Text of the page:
Who’s Responsible for Workplace Safety?
Everyone knows having a safe place to work is important. The process of creating a safe workspace can look different from business to business, even industry to industry. The specific hazards any given business must deal with can be vastly different from another. They have to be managed all the same, though. So who’s responsible for making sure that happens?
When it comes to workplace safety, supervisors and those in management are in arguably the best position to enforce safety daily. They oversee the day-to-day operations and work relatively closely with lower-level employees. Since employees generally look to supervisors and managers for guidance and as an example, they must observe safety standards themselves as well as enforce them. Supervisors must be consistent about enforcing safety policies if employees are to be expected to follow them and take them seriously.
The human resources department is primarily responsible for the paperwork end of workplace safety. When it comes to making sure accident reports are filed and records are made of completed safety training, that’s where HR comes in. HR managers for construction companies have unique responsibilities around ensuring safety and proper training. Because construction can be a high-risk job, it’s especially important to make sure incidents and training are properly documented. This is especially helpful when it comes to protecting the business from lawsuits that may not be as much the company’s fault as it would otherwise appear to be.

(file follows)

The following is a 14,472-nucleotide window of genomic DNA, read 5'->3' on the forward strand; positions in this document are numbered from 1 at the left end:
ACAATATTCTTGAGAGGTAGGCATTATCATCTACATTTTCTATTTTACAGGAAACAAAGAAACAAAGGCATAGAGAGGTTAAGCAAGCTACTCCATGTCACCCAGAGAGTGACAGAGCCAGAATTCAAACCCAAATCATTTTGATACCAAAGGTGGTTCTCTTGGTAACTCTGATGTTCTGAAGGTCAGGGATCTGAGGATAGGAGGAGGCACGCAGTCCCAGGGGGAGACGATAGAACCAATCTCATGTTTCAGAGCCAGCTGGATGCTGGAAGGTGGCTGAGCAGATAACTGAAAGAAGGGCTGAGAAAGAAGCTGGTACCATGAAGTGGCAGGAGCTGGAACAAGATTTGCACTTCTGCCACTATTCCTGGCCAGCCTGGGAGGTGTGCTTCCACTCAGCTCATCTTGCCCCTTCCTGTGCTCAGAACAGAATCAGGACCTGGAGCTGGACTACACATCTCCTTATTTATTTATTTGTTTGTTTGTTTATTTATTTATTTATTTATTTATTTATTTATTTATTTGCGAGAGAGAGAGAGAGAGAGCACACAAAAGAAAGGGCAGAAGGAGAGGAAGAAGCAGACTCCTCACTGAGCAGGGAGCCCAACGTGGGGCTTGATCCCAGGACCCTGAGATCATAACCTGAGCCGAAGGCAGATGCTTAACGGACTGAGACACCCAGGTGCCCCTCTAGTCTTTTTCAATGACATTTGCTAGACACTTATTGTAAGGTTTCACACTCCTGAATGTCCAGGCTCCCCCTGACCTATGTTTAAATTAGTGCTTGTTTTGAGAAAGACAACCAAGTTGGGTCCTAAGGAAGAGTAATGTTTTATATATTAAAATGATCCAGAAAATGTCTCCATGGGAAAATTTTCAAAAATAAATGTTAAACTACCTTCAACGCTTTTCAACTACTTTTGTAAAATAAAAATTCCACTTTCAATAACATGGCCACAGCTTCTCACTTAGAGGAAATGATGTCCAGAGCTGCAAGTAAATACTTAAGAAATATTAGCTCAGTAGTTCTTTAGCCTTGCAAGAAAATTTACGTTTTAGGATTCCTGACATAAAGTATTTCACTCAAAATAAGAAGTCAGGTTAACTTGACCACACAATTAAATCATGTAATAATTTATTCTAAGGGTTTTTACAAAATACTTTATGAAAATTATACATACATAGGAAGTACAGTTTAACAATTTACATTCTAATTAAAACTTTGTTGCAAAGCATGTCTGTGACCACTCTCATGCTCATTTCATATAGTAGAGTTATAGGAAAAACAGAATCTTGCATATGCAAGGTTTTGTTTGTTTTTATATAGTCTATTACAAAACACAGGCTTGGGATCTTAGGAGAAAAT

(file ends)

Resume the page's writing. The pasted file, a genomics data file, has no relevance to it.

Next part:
Employees can’t be expected to show up to their first day on the job knowing everything there is to know about the job’s hazards and the proper ways to handle them. That’s where trainers come in. Trainers have the responsibility to make sure that employees are properly prepared when it comes to workplace safety, not just at the beginning of their employment, but throughout its entirety. Regular safety training is vital to keeping employees up to date with the latest safety information, policies, and procedures. Hold refresher courses to avoid allowing safety training to expire, keeping in mind that there are other times you should hold safety training as well.
While it’s hard to argue that employees at any level don’t carry some degree of responsibility, ultimately it’s up to the business leaders to make sure the workplace is safe. Supervisors, the HR department, and trainers all have critical roles to play. Coming to work shouldn’t mean taking your health and safety into your own hands. Legal obligations aside, it’s just the right thing to do.
Read this next: How to Protect Yourself Before Working on a Construction Site